• If you get involved all your out-of-pocket costs will be covered for travel, parking, accommodation (if needed), carer and support worker costs, printing, telephone, photocopying and postage costs where appropriate.
  • Your involvement in a project may be voluntary or paid. This will be made clear at the very beginning of the project so you can make an informed decision about whether or not to take part. If you decide to take on a paid position, you may need advice on how this will affect your benefits. The Social Care Institute for Excellence has some helpful information on this at: bit.ly/34drVBF, or you can talk to the project lead.
  • If you decide to get involved in a research project, you can bring this booklet with you to meetings. You can refer to it to make sure you are being fully supported and draw the team’s attention to any areas where they are not meeting their commitments to you.
  • If anything is unclear, you should not be afraid to ask the project lead, your mentor or another member of the team.

The 'small print'

Keeping you safe

We prioritise the safety of everyone working on a research project. We will carry out a full risk assessment of any activities which require one, and will help you and all the team to keep safe. For example, if the research involves interviewing research participants, we will have a clear policy on where interviews will be conducted, how to contact team members, and what information may be recorded. If you have any concerns about safety while participating in a research project, you should contact the project lead, your mentor, or another member of the team.

Ethics

It is very important that research is conducted in a way that treats people with respect and consideration. All research projects are assessed by an ethics committee to ensure that the research processes and procedures are ethically correct. We take ethical considerations very seriously and are committed to fair and open treatment of co researchers, and everyone else involved in research. If you decide to participate in a research project and have ethical concerns about the way the research is being conducted, you should contact the project lead, your mentor, or a member of the team.

Confidentiality and data protection

As with all staff who work with us, we will hold all the personal information that you give us on secure, password-protected servers. We are legally obliged to follow the comprehensive guidelines set out by the General Data Protection Regulation. More information can be found at: gov.uk/government/publications/guide-to-the-general-data-protection-regulation.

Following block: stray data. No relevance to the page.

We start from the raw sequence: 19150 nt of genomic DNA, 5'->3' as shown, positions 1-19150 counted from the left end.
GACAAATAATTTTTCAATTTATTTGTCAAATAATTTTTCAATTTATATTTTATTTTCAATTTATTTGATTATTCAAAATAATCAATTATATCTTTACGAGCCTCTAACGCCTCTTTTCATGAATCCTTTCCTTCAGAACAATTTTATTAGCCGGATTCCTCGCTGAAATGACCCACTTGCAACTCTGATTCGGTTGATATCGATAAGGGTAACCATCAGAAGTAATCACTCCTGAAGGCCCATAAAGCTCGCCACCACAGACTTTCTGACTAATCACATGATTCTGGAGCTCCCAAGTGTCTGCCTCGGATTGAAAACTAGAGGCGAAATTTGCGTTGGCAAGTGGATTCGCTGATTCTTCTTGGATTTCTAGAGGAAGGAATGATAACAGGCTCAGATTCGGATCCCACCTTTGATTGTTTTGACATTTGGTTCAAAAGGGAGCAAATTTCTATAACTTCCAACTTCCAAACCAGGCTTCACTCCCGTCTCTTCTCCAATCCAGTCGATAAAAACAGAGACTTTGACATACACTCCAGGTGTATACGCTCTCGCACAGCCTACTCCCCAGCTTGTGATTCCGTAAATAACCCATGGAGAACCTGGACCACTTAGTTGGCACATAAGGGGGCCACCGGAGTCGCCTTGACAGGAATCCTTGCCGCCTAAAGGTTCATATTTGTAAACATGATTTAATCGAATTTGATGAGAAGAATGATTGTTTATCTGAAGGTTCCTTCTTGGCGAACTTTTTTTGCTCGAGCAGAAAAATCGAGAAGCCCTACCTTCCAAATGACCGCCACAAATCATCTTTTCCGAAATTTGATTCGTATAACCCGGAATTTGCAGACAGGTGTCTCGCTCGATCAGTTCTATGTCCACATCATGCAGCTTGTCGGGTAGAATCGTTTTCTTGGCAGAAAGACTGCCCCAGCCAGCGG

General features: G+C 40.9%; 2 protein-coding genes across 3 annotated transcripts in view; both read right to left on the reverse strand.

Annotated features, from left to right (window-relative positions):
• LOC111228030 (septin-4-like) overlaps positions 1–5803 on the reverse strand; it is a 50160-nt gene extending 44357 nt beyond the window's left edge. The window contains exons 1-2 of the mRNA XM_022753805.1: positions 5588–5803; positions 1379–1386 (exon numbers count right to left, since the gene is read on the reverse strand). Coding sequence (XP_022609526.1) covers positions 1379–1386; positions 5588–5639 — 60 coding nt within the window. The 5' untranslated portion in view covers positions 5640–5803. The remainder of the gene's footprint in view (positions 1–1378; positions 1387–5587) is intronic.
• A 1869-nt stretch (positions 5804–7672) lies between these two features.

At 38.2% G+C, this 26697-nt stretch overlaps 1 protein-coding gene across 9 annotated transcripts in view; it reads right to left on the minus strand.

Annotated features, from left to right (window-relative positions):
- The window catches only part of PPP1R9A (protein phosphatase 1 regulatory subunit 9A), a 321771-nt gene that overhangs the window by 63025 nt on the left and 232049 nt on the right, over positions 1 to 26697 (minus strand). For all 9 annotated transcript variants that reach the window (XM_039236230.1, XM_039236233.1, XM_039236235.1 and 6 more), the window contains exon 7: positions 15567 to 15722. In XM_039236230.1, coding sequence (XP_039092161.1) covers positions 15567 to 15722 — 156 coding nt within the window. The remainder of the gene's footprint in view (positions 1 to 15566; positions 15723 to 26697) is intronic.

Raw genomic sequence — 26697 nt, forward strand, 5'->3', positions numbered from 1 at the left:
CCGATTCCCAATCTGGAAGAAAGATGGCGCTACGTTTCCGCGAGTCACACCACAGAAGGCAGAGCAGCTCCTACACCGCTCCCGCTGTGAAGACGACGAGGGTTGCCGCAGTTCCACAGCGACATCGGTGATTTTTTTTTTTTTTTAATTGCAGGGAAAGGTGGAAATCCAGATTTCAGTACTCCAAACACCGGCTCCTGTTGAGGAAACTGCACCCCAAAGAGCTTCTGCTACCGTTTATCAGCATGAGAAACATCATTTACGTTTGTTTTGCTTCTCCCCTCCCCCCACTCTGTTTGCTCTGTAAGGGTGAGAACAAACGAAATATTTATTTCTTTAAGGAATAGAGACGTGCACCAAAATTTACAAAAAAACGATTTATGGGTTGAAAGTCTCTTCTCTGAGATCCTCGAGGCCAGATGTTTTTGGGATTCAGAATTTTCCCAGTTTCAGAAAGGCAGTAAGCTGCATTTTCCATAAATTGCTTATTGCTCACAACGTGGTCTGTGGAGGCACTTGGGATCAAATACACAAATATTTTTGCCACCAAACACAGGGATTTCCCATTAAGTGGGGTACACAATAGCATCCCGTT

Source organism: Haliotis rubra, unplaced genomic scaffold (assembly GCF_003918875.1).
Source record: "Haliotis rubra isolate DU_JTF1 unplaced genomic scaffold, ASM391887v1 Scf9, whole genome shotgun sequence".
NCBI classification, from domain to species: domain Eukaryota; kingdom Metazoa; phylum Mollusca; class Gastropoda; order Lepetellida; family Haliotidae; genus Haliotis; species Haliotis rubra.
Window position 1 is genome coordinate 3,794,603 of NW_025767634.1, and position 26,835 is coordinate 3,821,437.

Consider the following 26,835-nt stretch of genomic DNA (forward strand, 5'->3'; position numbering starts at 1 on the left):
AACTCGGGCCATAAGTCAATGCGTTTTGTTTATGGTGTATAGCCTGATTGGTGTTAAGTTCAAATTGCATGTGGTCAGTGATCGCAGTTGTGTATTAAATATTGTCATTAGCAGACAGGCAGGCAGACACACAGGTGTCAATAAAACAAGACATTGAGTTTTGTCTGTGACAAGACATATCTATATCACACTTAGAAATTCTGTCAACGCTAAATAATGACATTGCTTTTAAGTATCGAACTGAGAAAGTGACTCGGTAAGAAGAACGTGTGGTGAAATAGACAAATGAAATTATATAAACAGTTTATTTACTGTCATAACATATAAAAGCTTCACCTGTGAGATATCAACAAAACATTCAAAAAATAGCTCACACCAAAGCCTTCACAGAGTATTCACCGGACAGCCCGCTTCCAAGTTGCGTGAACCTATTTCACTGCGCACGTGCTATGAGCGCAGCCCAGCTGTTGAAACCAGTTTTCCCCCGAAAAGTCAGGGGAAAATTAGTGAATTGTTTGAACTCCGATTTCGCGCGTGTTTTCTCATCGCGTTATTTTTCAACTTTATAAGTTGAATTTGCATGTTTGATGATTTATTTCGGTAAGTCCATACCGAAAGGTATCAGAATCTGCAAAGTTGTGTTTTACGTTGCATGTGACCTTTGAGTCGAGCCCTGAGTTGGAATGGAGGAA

Some definitions

Professional researcher: This is likely to be someone who has been trained in a particular research area and is employed by a university to conduct research.

Co-researcher: A co-researcher is someone in a particular situation, or who has a particular health condition or disability, and who uses their experience to deliver research on a particular topic as a member of the research team.

Expert by experience: If you have been given this booklet because you are in a particular situation, such as having a health concern or disability, it is likely that you are already an ‘expert by experience’. This is someone who has a particular understanding of a situation or health condition by virtue of their lived experience.

Lived experience: This is experience gained by living with a particular situation, health condition or disability.

Links

You may want to read more about co-produced projects or research projects that involve co-researchers. See the following links:

Credits

Written and edited by Harminder Kaur and Philip Kerrigan.

Illustrations by Jade Sarson. Art consultants: Chanté Timothy, Camilla Ru and Bex Glendining. Graphic design by Annina Diston.

With thanks to Vanessa Pinfold, Keith J. Thompson, Eleni Chambers, and E. Thomas for their help and guidance.

This project was generously funded by the University of York and the Wellcome Trust [ref: 204829] through the Centre for Future Health, www.york.ac.uk/future-health

Copyright University of York, 2020

This work is licensed under the Creative Commons Attribution-NonCommercial-NoDerivatives 4.0 International (CC BY-NC-ND 4.0) License. To view a copy of the license, visit creativecommons.org/licenses/by-nc-nd/4.0